Calgarian cannabis values to help shape pot bylaws, city says
City aiming to have bylaws related to cannabis legalization amended by April, well ahead of July legislation
One in four Calgarians say they likely will be users of recreational cannabis once it becomes legal in Canada this summer, according to recent citizen surveys conducted by the city.
The city spent the past few months doing public engagement and research in an effort to gauge citizen's thoughts on legalized cannabis, to better shape Calgary bylaws ahead of federal legislation legalizing it in July.
"It's important for us to have the Calgary context," said Matt Zabloski, the lead for the city's cannabis legalization project.
"As much as we can do the best practices research and we can take input from the federal task force, we want to have something that's specific to Calgary and are going to be respondent to the concerns and values of Calgarians."
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Between November 2017 and January 2018, the city polled citizens through a public online feedback form, focus groups, in-depth telephone interviews and targeting stakeholder workshops.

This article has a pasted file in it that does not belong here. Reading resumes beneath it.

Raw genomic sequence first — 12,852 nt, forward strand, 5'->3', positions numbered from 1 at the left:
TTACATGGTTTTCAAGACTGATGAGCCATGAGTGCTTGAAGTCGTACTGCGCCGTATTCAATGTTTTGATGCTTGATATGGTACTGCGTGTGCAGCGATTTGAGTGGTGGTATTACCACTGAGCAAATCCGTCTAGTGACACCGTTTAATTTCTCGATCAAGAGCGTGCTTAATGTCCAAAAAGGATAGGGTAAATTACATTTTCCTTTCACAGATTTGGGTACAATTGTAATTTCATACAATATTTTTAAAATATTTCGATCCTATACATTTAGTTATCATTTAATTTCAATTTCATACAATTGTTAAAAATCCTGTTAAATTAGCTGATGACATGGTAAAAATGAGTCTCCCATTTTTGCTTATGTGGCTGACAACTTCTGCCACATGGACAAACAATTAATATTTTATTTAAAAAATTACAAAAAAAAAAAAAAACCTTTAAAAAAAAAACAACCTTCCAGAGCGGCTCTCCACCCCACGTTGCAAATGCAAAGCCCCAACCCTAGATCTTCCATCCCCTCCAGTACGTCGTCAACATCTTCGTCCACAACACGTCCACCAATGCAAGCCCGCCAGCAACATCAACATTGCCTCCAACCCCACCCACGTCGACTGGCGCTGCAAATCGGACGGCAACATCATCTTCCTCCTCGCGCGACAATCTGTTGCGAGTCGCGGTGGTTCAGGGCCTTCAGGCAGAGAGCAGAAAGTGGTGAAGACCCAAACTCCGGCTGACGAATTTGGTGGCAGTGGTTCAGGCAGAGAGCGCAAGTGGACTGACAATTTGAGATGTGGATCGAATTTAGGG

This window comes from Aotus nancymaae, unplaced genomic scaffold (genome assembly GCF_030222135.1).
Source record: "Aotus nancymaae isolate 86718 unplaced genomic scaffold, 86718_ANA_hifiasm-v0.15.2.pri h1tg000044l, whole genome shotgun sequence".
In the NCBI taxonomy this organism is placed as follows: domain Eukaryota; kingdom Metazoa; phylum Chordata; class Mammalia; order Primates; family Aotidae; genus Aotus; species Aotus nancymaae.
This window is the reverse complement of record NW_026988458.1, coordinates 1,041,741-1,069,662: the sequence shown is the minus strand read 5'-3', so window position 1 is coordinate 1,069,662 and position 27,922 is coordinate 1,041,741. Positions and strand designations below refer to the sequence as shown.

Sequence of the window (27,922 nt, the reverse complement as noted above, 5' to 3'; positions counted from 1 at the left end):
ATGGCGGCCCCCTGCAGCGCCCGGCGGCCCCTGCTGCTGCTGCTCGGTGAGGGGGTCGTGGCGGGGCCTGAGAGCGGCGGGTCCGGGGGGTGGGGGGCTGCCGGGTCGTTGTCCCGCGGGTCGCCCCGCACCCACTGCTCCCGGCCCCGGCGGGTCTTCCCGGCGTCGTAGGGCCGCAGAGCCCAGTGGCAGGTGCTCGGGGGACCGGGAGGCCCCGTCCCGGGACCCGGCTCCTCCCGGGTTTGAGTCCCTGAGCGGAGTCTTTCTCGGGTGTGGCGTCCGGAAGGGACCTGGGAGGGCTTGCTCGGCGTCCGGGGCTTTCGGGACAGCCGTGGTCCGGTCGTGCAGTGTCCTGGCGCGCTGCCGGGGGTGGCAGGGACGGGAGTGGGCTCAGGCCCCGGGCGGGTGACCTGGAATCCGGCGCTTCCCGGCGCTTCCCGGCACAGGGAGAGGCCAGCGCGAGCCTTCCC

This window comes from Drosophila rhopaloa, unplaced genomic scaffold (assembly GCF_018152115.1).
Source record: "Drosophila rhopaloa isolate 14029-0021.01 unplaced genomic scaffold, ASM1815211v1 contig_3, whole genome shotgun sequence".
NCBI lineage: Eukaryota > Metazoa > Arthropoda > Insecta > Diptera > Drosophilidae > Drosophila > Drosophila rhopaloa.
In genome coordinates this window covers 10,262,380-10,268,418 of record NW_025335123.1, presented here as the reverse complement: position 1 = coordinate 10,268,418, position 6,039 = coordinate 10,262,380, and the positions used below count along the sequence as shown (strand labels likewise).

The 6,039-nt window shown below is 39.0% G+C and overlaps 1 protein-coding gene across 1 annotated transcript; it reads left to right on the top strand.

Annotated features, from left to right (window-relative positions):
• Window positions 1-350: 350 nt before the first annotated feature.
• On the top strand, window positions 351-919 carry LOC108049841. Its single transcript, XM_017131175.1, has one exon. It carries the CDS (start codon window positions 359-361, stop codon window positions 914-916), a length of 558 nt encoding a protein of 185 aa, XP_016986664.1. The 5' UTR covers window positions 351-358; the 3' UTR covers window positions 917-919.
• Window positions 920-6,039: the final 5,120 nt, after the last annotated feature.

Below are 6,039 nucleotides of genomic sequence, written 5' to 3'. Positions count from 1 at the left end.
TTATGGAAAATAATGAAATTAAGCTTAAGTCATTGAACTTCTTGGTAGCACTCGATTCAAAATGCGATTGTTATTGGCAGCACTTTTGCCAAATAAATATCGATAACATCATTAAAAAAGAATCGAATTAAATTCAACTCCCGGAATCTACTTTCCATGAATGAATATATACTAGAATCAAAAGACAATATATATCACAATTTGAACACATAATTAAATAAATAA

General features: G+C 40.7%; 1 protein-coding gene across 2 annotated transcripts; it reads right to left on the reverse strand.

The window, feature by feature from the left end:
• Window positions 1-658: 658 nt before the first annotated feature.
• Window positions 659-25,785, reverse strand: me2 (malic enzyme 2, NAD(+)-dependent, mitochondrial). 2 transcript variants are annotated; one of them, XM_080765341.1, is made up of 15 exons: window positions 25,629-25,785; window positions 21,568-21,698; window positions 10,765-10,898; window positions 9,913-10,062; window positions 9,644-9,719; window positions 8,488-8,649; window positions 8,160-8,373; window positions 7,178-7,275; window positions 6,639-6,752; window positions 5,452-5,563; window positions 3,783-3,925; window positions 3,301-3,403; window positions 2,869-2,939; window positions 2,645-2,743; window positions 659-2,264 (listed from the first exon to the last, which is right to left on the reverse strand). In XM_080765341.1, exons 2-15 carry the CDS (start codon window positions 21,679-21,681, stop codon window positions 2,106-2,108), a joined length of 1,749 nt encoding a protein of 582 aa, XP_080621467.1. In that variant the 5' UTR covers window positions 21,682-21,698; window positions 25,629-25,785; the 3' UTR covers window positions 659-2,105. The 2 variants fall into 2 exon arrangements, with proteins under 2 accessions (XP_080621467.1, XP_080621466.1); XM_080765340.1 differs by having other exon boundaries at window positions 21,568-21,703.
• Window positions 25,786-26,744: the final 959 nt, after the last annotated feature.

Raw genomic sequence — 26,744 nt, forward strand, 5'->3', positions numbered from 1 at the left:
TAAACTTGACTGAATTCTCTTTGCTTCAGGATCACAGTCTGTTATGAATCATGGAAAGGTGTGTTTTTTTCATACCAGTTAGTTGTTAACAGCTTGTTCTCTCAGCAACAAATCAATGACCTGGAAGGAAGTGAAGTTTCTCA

The online feedback form received the highest volume of citizen input in all of the city's engagement projects last year, with 45,000 visits and more than 15,000 contributions.
Views in line with Canada
The results found 55 per cent of respondents support legalization, which is in line with the overall Canadian population where an estimated 56 per cent of people support legal recreational cannabis.
Research results show 55 per cent of respondents think public use of pot should mirror the rules for consuming alcohol, while 32 per cent said it should be treated more like tobacco.
Eighty-one per cent of people said they support cannabis retailers being a minimum distance away from schools and vulnerable populations, while 59 per cent said stores should have the same operating hours as liquor stores.
Zabloski said while the province has indicated they intend to treat it more like tobacco — with some additional consideration for areas where children might be present — there is room for the city to shape its own approach.
"Municipalities across Alberta are going to have the ability to regulate perhaps where stores are placed, what business licensing is going to look like for stores, and of course just the enforcement of those as well," he said.
The city is aiming to have all of its bylaws amended by April 5 and enacted shortly after.
The land use bylaw amendments will to go a council committee meeting next week.